2. Each goal has one or more defined tactics to achieve it
      1. Each tactic defines one or more policies designed to support it
        1. Each policy shows zero or more risks that threaten its achievement.
        2. Risks can have counter-tactics and so on
      2. Every policy, tactic and goal is SMART (specific, measurable, achievable, realistic and timely) and has at least one quantified metric and a target for that metric.
      3. Goals, metrics and targets are defined separately as the latter can prove to be inappropriate, irrespective of the correctness of the former
  2. Every business decision is associated with one or more tactics or policies that it assists in meeting

There is a maximum of 9 marks in this section.

Are the quality of your business decisions measured?

Award your organisation one point for each of the following statements (or sub-statements) that is true or a fair approximation of the truth:

  1. Every business goal, tactic and policy is routinely measured by the metrics defined for it
    1. Measurements are monitored and their trends and comparison to targets is regularly reported
    2. These reports can be used to determine the effectiveness of a given decision or set of decisions
    3. Poor scoring decisions are automatically flagged for the attention of a responsible person
    4. These reports directly motivate refinement in the goals, tactics, policies and eventually to the creation and amendment of business decisions
    5. The metric trends are used to automatically adjust business decision parameters or business decisions themselves
  2. All changes in business decisions are recorded with a rationale for which business goals, tactics and polices the amendment is intended to support
  3. It is possible to see how a business decision performed against previous versions and/or rivals (i.e., decisions supporting alternative business policies)

There is a maximum of 8 marks in this section.

Experimentation and Optimization

Does your company support improvement through experimentation with business decisions?

Award your organisation one point for each of the following statements (or sub-statements) that is true or a fair approximation of the truth:

  1. Once a business decisions is deemed (either manually or automatically) to be in need of improvement, the management system can assist with testing (better) alternatives
    1. SMEs can determine how decision amendments (that they propose) would have changed its performance against real production data
    2. SMEs can propose (single or families of) ‘rival’ or alternate decision definitions that can (once defined and  approved) be run (by the management system) competitively with incumbents with the goal of comparing their relative degree of success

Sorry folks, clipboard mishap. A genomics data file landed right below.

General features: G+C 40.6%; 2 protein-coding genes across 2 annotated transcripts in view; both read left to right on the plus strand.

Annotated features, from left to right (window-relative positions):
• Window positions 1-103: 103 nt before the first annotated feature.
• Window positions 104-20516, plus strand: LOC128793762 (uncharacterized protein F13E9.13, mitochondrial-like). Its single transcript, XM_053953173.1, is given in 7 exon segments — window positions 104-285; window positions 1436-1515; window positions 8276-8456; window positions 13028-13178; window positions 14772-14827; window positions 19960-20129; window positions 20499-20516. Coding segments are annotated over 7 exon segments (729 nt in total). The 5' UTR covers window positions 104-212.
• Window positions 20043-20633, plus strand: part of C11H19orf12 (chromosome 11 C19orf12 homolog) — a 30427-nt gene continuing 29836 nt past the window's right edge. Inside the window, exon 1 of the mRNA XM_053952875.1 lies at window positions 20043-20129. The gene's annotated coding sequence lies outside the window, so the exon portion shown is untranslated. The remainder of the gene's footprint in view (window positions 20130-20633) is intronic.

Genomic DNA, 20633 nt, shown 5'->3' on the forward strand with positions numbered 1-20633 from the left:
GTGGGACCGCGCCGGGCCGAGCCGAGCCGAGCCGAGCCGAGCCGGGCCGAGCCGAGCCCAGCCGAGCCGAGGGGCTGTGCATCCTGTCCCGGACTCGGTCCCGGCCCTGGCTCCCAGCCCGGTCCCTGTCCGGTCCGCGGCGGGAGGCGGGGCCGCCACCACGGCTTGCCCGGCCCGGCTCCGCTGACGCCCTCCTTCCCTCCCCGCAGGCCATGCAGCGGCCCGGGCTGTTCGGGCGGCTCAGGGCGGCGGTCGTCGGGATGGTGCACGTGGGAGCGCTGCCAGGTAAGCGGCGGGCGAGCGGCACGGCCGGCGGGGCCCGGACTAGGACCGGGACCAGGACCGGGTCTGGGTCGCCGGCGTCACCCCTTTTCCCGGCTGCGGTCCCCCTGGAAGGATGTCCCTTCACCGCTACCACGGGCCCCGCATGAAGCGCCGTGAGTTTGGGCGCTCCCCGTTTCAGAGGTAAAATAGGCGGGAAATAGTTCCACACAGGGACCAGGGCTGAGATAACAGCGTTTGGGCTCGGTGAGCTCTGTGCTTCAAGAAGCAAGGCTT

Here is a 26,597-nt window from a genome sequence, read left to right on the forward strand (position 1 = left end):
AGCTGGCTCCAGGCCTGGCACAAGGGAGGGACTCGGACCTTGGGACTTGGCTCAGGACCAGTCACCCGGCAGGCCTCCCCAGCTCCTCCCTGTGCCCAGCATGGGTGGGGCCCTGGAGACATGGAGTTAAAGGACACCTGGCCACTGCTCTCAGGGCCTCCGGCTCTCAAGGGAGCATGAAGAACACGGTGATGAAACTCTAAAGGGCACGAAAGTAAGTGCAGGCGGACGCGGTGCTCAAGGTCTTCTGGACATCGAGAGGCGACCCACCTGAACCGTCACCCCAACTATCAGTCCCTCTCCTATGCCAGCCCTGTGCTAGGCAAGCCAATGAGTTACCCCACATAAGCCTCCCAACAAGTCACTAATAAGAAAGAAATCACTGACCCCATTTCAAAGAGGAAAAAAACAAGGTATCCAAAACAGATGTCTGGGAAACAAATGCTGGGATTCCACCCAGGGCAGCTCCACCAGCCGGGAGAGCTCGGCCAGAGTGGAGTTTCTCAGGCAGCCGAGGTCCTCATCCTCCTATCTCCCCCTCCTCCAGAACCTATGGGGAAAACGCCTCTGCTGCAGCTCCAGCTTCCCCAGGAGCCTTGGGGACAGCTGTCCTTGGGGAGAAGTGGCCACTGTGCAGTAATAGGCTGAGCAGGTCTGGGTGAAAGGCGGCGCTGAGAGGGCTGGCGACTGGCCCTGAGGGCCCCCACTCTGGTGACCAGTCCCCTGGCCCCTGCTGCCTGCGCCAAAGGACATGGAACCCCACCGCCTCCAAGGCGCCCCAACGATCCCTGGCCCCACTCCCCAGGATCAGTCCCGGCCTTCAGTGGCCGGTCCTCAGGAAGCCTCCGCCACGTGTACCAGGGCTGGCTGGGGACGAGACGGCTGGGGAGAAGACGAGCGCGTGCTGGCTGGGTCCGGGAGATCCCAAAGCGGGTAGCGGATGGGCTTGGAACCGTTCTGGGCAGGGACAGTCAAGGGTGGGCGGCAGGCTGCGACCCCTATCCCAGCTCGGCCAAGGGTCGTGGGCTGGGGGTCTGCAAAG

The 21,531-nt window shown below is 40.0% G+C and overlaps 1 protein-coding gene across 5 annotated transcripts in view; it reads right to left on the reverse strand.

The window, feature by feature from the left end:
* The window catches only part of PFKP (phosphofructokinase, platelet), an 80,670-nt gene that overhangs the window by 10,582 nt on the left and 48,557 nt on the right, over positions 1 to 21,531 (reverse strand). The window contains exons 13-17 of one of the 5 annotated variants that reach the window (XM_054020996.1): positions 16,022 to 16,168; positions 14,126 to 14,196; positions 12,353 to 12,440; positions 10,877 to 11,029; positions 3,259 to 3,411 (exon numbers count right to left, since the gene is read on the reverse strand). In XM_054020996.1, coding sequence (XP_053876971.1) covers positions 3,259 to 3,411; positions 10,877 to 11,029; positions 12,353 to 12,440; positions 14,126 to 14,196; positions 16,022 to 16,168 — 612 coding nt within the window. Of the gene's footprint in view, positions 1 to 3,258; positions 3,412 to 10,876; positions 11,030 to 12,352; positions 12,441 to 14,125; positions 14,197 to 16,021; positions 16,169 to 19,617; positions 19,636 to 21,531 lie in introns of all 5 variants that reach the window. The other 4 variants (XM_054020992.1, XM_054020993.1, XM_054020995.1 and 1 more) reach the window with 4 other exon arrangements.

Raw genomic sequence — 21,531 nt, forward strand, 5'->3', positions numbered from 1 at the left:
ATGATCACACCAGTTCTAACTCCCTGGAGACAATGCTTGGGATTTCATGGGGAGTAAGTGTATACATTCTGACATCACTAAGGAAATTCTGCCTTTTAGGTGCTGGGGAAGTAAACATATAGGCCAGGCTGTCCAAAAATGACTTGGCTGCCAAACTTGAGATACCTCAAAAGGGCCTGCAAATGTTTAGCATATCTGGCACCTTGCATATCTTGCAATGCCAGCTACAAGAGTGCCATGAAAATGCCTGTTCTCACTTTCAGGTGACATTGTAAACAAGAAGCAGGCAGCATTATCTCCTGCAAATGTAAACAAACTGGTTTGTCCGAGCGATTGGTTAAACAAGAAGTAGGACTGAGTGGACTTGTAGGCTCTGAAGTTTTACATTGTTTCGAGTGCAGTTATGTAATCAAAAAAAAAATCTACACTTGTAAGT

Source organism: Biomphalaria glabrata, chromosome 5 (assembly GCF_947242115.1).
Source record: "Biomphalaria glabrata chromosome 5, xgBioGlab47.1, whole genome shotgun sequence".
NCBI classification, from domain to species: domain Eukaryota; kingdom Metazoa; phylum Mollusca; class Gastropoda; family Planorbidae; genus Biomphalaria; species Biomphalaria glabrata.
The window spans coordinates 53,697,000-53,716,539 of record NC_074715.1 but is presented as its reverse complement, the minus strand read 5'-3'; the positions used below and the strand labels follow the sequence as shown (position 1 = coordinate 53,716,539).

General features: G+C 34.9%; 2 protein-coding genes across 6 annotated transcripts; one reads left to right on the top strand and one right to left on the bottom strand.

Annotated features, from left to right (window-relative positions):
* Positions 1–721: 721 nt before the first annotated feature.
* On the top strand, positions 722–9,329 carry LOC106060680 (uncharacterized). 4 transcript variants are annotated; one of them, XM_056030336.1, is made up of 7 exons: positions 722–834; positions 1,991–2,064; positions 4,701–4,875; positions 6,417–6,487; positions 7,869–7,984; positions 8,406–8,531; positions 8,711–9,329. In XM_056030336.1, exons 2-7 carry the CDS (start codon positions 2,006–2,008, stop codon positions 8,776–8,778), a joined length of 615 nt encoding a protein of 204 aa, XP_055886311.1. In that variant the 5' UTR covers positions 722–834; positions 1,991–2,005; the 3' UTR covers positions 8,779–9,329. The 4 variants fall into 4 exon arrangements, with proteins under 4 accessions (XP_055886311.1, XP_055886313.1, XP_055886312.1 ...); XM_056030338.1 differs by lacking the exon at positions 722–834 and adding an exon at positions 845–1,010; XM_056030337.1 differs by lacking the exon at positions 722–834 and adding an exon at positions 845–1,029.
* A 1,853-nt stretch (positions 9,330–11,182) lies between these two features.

3. SMEs can, using the management system, propose hypotheses about which decisions are more effective at achieving a business goal and make plans to test these
  2. The system can depict the statistical significance of any deemed failure in a business decision or set of decisions (e.g., the number of bad decisions made as a proportion of all decisions, the total cost of the bad decisions, etc)

There is a maximum of 5 marks in this section.


How did you score? The test has a total of 90 marks. We’ve applied this test to several of our clients. To some the test was applied both before and after our services were provided. Here is our assessment of the scores (complete with the expected frequency our research would predict):

Score Frequency Remarks
Over 75 2% You are amongst the most mature users of decision management techniques in the world and you probability have little to learn from this article.
55-74 5% You have a solid approach to decision management with only minor omissions from your policies, you should explore these gaps to see if they present any lucrative opportunities for your company.
40-54 13% You have a grounding in good decision management practices, but lack much of automation and rigour that bring the best results, prioritise those points (or sections) at which you fared worst and build a plan to improve them.
20-39 31% You have started on the path to managing your decisions, but have some way to go. To automate decision execution without an explicit management process and measurement and assessment of the results of the decisions, is to incur most of the cost of decision management without realising much of the benefit. Consider implementing as many of the gaps you find as you can to best leverage your existing investment.
0-19 47% You are not a serious adopter of decision management – perhaps it’s time you considered it?


We would love to know how you fared and what you think of this test. Please feel free to leave comments that summarize your experiences.